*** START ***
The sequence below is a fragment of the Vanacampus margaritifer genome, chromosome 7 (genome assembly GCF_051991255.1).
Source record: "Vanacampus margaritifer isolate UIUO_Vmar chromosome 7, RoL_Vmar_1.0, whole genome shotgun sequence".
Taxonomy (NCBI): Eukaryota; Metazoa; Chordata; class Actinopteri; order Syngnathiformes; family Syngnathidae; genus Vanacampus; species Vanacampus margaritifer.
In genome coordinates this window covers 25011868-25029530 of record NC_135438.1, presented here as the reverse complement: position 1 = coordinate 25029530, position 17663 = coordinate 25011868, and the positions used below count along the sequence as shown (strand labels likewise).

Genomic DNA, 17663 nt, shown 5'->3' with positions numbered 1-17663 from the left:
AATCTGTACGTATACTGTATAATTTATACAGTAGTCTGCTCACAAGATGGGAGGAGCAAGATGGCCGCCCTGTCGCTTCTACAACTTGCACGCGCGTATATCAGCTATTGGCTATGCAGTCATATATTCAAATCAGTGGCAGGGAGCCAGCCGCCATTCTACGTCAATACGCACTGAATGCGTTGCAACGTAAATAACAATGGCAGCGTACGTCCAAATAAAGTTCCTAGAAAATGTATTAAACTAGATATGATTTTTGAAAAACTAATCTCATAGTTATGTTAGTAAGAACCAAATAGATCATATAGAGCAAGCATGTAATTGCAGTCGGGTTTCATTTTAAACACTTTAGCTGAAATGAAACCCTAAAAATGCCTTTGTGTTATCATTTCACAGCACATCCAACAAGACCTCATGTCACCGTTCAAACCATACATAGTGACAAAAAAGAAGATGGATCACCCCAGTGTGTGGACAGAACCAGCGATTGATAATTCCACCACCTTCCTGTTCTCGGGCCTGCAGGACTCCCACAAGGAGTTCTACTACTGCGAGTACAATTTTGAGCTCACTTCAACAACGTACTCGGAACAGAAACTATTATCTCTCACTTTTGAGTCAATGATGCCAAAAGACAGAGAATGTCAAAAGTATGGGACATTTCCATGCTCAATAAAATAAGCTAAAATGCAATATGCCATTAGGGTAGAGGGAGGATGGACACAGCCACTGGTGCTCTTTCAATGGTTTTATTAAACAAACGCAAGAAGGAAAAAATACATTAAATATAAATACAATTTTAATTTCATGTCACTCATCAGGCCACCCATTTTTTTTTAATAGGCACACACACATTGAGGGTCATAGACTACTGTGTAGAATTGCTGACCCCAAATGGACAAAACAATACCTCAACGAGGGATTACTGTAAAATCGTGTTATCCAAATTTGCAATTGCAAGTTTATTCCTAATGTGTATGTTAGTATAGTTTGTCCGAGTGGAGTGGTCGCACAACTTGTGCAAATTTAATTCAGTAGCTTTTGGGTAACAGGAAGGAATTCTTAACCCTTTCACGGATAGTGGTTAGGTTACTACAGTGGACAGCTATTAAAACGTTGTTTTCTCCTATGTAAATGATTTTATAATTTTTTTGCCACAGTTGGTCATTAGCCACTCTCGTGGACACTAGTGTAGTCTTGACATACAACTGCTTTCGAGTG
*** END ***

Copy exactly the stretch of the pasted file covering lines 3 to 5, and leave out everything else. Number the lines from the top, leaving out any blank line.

Taxonomy (NCBI): Eukaryota; Metazoa; Chordata; class Actinopteri; order Syngnathiformes; family Syngnathidae; genus Vanacampus; species Vanacampus margaritifer.
In genome coordinates this window covers 25011868-25029530 of record NC_135438.1, presented here as the reverse complement: position 1 = coordinate 25029530, position 17663 = coordinate 25011868, and the positions used below count along the sequence as shown (strand labels likewise).

Genomic DNA, 17663 nt, shown 5'->3' with positions numbered 1-17663 from the left: